EHR (Electronic Health Record) vs. EMR (Electronic Medical Record)

Posted by: Alok Prasad


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EHR vs. EMR: What is the difference?

There is an ongoing debate in the healthcare industry regarding the differences between Electronic Medical Records (EMR) and Electronic Health Records (EHR). Although often used interchangeably, they possess nuanced differences that significantly impact healthcare delivery. 

An EMR is designed to replace a paper chart within a specific practice or health care system; the information in an electronic medical record is meant to be used by staff within that practice alone. On the other hand, an EHR is designed to be compiled, accessed, and shared by anyone who provides care or treatment for a particular patient or group of individuals.

Practical Differences Between EMR and EHR

Still needing help understanding the difference between the two systems? These practical examples might make it more transparent:

  • An EMR records immunization data, but an EHR enables electronic sharing of that information with government, school, or workplace clinicians. 
  • A primary care practice can enter the report from a patient's diagnostic imaging study in an EMR, but the radiologist can upload digital images and notes into the patient's EHR. 
  • A patient can request that information from the EMR be transmitted to a consulting physician, but multiple authorized providers can view and add information to an EHR, enabling interactive communication and care coordination.

Let us start by understanding the definition of both these terms independently.

 

What are electronic medical records?

Electronic Medical Records are an electronic version of a patient's paper chart in a provider practice, clinic, or hospital designed to enhance clinical decision-making and improve patient care delivery. They include the patient's medical history, diagnoses, medications, treatment plans, immunization dates, allergies, radiology images, and laboratory test results.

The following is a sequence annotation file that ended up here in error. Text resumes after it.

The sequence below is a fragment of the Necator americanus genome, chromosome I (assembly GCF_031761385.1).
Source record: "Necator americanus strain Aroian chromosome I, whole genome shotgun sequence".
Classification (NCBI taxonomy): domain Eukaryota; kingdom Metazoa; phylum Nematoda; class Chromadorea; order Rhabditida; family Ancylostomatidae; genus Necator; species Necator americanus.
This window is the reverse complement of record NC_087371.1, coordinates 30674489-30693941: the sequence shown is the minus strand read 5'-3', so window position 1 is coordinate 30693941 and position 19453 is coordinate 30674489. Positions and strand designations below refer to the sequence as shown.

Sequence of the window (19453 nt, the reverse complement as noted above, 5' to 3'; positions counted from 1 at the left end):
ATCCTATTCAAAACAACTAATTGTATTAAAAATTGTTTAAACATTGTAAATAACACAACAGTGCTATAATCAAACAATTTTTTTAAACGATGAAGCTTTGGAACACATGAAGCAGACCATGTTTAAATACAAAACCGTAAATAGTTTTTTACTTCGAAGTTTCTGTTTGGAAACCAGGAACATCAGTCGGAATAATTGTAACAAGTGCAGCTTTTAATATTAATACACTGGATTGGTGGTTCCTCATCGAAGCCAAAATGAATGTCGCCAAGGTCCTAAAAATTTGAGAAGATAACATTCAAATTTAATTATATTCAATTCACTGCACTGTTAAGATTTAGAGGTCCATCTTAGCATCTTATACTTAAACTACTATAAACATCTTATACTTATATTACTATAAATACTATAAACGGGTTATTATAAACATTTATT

By using electronic medical records stored electronically on secure servers, providers can track patient data over time, identify patients for preventive visits and screenings, make better treatment decisions, and improve overall healthcare quality.

Electronic medical records are superior to paper records because they allow for more accessible storage, retrieval, and secure access to patient information, leading to improved accuracy, efficiency, and coordination of care. Additionally, they reduce the risk of errors associated with manual documentation and enhance security through encryption and access controls.

However, it is essential to note that Electronic Medical Records can be created, gathered, managed, and consulted only by authorized clinicians and staff within one healthcare organization. This ensures the security and privacy of the patient's medical data.

What is the definition of an EHR (electronic health record)?

Electronic Health Records go beyond standard clinical data by incorporating inputs from pharmacies, laboratories, wearables, and specialists. Thus, they offer a holistic perspective on the patient's health journey across different care settings. They help improve coordination of care between different providers and enhance patient outcomes by providing timely and accurate access to medical data.

It contains their medical history, diagnoses, medications, treatment plans, immunization dates, allergies, radiology images, and laboratory test results. It provides secure and instantaneous access to the treating providers and supports various care-related activities, such as decision support, quality management, and outcomes reporting.

Crucially, Electronic Health Records are designed to be accessible and managed by authorized clinicians and staff across disparate healthcare organizations. This interoperability fosters a more thorough understanding of a patient's health status, enabling informed and coordinated care decisions.

EHR System

 

Let us learn more about the differences below.

 

Electronic Medical Records

Electronic Health Records

Scope of Information

Contains patient medical history, diagnoses, medications, and treatment plans, usually within a single healthcare organization. 

Designed to be compiled, accessed, and shared by anyone who provides care or treatment for a particular patient or group of individuals. It moves beyond traditional boundaries of practice, health care network, and even geography to provide a complete, longitudinal record of the patient's health to enable more complete care coordination.

Interoperability

Cannot share information with other healthcare providers or systems makes it challenging to coordinate care with providers outside of a single organization.

A higher level of interoperability allows patient data to be shared securely and electronically among authorized healthcare providers.

Care Coordination

Limited capabilities for care coordination.

Designed to support care coordination across multiple healthcare providers and settings. This allows healthcare providers to share information and collaborate on patient care plans.

Analytics and population health management

May not have the same level of analytics and population health management capabilities as EHR.

Often include analytics tools that allow healthcare providers to identify trends and patterns in patient health data. This information can be used to improve patient outcomes and population health.

 

 

Topics: EHR Selection, Provider/Physician, Consultant

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